The Elder Scrolls IV: The Shivering Isles (360)

By Chris Dahlberg

Published on Saturday, February 24, 2007

Xbox 360 and PC owners have had plenty of love from Bethesda Softworks recently thanks to plenty of downloadable content. In addition to plenty of small downloadable quests and other content, the Knights of the Nine addition also added plenty of extra content to a game already massive in size. But all of this is about to change when The Shivering Isles launches sometime in March. With over 30 hours of new content for Oblivion owners, this looks to be something most will want to check out. The Shivering Isles will be downloadable only for the Xbox 360, and I had the chance to give it a brief play test at Bethesda’s Rockville office.

Bethesda has stated that one can jump into this expansion whether they’ve fully conquered the main game or not. This is because once downloaded, the expansion adds a new island that can be discovered once the player has rested for a full 24 hours. After that, the players are free to jump into this new storyline, which involves the realms created by a man named Sheogorath. It turns out that the Isles in this storyline are fantasies created by Sheogorath himself. The island is divided into two different areas, Mania and Dementia. Although I exclusively spent my play time in the brighter and cheery Mania, it seems as though Dementia is a much darker place.

Immediately upon jumping into this new world, it is clear that the game world itself is much closer to the fantastic sights seen in Morrowind. Don’t get me wrong, the main game of Oblivion had plenty of interesting things to see, but The Shivering Isles is much closer to the art style and overall feel that was present while playing through much of Morrowind. This works quite well, and it was a lot of fun just exploring the various areas to see what kind of creatures and NPCs inhabited them.

The Shivering Isles is meant to add more to the Oblivion in terms of quests, items, and enemies, rather than adding any new character types. But this is perfectly alright, as the Shivering Isles themselves are quite interesting to explore. Although my play time with the game was only limited to a little over an hour (as the other hour was spent playing the Playstation 3 port of the main game), there were quite a few new enemies that I encountered. One of the most interesting new enemies would be the Tree Gnarl, which is very reminiscent of an Ent from Lord of the Rings. The core gameplay of Oblivion, as one would expect, is unchanged, although some of the new weapons promise to add some interesting functionality, such as one that changes every 12 hours based on the time of the day (either dusk or day). There is also a particularly interesting item/drug called Felldew that will temporarily enhance your character but will ultimately result in some withdrawal (and there are even Felldew addicts in some places). Thanks to interesting additions such as these, The Shivering Isles should add enough new elements to Oblivion to attract players back to the title.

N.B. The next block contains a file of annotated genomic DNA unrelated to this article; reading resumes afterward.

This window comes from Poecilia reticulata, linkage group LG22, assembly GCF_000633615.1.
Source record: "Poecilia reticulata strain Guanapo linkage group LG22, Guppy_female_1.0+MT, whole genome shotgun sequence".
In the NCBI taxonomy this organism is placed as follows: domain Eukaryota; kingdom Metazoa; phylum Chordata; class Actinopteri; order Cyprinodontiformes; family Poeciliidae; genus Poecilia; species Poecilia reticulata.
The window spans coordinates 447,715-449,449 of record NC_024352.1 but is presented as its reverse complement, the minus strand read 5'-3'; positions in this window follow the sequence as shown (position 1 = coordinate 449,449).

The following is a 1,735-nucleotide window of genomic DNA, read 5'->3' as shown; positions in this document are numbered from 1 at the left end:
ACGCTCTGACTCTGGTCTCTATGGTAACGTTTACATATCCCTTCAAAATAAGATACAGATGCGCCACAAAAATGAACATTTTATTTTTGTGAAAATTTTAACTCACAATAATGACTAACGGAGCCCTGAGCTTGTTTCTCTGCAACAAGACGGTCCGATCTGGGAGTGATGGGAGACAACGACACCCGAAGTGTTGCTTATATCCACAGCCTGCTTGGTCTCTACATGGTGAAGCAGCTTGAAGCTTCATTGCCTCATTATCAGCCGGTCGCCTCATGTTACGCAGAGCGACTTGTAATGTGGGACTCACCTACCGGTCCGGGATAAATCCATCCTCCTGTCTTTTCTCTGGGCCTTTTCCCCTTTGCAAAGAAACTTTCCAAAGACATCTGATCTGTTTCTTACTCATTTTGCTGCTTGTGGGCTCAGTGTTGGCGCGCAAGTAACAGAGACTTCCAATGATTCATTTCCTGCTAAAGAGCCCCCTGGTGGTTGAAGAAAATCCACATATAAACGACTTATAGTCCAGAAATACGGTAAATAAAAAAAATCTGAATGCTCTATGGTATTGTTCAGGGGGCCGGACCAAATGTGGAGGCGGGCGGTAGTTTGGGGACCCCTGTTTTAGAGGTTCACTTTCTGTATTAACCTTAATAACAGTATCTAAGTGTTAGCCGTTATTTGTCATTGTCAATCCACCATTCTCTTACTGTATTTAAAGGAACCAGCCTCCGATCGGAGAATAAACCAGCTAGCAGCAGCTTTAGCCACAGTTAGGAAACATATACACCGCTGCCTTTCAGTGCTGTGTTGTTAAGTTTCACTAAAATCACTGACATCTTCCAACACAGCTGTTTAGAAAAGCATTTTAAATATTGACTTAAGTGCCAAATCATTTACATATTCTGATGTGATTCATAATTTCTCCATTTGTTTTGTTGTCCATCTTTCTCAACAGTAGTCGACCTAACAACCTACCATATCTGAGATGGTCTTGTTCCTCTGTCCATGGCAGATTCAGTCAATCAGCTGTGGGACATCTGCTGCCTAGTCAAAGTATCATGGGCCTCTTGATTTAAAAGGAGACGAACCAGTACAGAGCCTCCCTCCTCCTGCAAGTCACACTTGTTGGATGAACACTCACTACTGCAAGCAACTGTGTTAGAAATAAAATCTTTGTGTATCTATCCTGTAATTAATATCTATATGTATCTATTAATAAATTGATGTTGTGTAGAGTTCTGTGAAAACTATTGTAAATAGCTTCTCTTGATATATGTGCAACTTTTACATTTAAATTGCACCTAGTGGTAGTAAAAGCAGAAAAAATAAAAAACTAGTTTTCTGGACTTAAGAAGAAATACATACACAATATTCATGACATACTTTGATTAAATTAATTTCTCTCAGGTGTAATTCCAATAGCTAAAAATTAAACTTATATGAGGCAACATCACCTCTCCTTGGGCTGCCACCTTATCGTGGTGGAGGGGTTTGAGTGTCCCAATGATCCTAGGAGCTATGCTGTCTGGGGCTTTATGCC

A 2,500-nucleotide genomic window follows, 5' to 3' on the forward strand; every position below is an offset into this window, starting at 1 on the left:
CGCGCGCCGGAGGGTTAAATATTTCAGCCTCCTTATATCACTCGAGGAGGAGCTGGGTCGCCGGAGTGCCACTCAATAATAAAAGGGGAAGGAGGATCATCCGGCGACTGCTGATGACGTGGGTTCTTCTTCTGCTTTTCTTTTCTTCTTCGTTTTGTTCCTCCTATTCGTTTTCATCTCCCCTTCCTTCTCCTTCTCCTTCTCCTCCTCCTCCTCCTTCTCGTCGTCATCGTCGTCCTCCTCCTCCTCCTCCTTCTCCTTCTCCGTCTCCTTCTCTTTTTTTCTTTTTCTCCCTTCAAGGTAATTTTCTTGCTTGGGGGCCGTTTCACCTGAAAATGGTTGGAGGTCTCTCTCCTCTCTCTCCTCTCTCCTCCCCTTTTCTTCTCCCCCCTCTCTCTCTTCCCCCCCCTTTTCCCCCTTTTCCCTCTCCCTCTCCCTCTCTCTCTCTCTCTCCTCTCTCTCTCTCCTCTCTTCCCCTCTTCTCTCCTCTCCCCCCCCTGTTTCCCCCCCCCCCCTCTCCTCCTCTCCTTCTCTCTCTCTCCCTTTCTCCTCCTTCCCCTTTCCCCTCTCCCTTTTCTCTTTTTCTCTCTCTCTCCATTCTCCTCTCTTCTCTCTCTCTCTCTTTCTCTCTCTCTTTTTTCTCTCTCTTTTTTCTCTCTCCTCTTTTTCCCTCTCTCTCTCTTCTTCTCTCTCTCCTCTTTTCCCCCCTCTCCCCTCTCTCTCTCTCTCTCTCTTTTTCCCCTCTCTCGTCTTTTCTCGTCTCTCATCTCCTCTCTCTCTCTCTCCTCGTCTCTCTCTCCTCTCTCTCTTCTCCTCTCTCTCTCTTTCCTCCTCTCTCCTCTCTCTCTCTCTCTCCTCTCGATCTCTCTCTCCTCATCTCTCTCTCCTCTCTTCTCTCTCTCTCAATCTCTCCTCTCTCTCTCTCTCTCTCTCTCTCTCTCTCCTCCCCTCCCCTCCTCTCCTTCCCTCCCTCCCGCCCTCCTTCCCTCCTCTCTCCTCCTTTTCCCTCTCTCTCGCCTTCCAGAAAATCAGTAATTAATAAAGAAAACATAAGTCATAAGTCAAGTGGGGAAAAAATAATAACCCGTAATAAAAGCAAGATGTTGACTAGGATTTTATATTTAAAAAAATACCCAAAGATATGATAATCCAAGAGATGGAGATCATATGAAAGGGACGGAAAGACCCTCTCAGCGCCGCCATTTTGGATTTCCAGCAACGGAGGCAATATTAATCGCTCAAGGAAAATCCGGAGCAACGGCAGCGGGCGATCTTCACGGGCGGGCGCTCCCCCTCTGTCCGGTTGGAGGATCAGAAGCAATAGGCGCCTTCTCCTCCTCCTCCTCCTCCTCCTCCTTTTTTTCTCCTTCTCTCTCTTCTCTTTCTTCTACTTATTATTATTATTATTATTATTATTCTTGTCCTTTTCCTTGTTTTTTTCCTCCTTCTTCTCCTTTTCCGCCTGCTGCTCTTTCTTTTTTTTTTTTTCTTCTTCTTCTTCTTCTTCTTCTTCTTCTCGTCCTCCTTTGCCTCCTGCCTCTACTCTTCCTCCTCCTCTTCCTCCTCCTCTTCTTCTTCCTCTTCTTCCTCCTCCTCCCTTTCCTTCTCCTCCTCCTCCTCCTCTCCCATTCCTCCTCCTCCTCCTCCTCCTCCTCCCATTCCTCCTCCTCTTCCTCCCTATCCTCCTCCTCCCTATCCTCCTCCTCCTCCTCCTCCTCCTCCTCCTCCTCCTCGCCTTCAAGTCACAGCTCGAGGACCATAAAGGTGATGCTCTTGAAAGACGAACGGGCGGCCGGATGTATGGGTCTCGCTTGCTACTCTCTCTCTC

One of the first tasks in the game is getting the keys to the doors leading to both Dementia and Mania. To do this, players will have to defeat a fearsome and gigantic creature known as the Gatekeeper. Attacking the creature head on will not work (as players will see an entire adventure party get wiped out by the creature), so some additional tactics must be discovered. There are two major ways to do this. The first is to get some bones from the skeletons in the Gardens of Flesh and Bone and get one of the major NPCs to make some bone arrows, and also get some tears from his creator. Once these two requirements have been met the Gatekeeper is actually pretty simple to defeat, but it was an interesting diversion.

While I didn’t actually put that much time into the quests themselves, I discovered the rich world that will make up the island of the Shivering Isles. Although I stayed in the Mania areas, I explored them from top to bottom and came upon plenty of camps, towns, and other landmarks. This method is actually a good way to get better weapons, as many of the enemies drop elements at random that players will need to bring to the blacksmith. All in all, while I chose to explore the outdoor areas rather than most of the dungeons, I cannot wait to see what the quests themselves entail.

My play time with The Shivering Isles was a bit less than what others may have already tried, I found an exciting and very fantastic world within my grasps. While it may be a bit disappointing to some that there are no new character types as there were for Morrowind in its corresponding expansion packs, the difference between the areas in the expansion and the main Oblivion game should more than make up for it. The rest of this expansion pack will hopefully be as unique as my brief playing time was with it, as it could definitely convince players who shelved the game to bring it back out for another go.

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